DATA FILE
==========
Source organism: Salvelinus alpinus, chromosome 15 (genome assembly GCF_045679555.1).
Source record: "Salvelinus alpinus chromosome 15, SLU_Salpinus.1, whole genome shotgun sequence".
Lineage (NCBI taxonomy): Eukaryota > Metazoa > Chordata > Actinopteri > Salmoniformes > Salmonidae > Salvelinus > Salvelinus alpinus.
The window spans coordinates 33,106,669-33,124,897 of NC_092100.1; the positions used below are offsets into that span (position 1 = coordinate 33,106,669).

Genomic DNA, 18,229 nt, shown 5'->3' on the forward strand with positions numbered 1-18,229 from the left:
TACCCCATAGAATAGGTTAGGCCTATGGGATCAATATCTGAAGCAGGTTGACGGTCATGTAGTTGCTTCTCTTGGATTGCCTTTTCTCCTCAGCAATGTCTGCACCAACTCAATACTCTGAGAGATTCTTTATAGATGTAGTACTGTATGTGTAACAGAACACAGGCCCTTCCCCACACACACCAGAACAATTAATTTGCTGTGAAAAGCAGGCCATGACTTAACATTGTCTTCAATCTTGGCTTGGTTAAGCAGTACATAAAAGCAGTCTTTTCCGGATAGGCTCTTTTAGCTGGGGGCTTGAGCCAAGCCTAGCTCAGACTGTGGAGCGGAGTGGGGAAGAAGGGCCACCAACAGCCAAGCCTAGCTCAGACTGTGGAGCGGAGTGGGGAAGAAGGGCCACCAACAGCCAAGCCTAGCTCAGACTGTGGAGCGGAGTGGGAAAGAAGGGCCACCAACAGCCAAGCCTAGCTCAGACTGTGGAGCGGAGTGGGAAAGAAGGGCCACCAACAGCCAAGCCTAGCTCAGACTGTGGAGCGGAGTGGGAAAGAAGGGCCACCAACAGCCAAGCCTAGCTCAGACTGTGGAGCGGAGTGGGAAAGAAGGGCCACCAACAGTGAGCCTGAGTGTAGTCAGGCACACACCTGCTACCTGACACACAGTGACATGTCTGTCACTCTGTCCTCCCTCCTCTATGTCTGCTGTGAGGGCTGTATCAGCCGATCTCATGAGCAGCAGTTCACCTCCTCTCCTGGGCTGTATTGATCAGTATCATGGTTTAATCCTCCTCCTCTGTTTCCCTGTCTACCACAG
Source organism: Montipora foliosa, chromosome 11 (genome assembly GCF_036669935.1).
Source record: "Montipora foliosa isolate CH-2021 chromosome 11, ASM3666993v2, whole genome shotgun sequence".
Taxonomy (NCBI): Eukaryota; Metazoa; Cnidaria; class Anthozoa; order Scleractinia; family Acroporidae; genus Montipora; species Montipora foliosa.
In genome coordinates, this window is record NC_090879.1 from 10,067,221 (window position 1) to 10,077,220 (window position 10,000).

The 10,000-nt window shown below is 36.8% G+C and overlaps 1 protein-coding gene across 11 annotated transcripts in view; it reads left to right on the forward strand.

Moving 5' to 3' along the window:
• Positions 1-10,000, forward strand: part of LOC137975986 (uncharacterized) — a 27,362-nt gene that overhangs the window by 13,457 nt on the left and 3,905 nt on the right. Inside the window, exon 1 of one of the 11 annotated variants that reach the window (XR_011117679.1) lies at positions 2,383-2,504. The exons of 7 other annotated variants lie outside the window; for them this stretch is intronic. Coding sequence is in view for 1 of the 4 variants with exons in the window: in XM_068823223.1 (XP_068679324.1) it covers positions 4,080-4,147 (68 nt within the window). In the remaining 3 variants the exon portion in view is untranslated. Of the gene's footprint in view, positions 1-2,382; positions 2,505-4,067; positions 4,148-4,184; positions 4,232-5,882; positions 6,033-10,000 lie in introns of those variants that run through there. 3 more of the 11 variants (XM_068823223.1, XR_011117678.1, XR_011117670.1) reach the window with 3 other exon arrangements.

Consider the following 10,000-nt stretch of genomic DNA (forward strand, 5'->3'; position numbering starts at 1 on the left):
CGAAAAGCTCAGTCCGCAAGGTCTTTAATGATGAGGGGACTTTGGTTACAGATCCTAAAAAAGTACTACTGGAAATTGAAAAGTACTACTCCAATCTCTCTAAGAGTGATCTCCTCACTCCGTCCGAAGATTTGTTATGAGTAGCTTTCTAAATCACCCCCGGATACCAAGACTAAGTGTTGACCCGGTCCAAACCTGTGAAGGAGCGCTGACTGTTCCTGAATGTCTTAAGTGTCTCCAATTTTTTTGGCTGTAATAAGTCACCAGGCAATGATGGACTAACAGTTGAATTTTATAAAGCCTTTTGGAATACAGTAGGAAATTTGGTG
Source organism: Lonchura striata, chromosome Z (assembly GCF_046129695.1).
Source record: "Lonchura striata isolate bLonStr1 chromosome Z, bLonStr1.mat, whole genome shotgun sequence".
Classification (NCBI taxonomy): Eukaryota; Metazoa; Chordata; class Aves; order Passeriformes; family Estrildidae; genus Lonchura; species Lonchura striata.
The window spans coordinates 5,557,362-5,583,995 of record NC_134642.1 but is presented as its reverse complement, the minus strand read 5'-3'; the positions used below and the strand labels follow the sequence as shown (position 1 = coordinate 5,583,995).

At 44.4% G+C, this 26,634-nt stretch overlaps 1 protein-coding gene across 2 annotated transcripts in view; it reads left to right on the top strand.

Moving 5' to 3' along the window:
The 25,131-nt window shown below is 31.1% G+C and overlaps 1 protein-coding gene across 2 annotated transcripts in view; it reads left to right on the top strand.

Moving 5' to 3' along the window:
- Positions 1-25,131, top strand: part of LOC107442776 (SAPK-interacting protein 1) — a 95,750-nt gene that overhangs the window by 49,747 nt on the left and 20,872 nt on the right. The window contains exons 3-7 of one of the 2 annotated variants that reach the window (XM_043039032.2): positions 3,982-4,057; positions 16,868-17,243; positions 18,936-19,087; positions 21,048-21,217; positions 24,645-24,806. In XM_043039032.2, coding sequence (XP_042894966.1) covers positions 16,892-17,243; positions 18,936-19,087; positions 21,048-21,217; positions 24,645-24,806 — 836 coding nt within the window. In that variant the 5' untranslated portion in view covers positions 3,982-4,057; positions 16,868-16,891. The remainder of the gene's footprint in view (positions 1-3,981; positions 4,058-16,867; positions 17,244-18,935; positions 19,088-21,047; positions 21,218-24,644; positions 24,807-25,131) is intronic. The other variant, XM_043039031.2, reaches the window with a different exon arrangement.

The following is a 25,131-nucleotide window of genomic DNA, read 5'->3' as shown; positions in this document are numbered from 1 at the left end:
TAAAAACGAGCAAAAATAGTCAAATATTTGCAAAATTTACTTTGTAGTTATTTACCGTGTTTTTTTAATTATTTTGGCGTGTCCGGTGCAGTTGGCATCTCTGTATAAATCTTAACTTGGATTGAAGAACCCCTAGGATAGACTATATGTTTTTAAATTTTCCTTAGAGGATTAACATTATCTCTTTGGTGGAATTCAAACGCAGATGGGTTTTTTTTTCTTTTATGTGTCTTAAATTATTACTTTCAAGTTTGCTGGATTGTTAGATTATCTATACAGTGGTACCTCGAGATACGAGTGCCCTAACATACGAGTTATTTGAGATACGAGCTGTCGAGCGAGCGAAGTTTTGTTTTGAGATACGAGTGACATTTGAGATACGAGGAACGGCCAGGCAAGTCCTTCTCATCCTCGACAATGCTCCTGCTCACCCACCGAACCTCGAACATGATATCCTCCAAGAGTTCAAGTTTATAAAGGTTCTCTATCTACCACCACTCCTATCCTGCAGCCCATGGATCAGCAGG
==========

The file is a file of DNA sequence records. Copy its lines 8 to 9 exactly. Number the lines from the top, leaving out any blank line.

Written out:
Source record: "Montipora foliosa isolate CH-2021 chromosome 11, ASM3666993v2, whole genome shotgun sequence".
Taxonomy (NCBI): Eukaryota; Metazoa; Cnidaria; class Anthozoa; order Scleractinia; family Acroporidae; genus Montipora; species Montipora foliosa.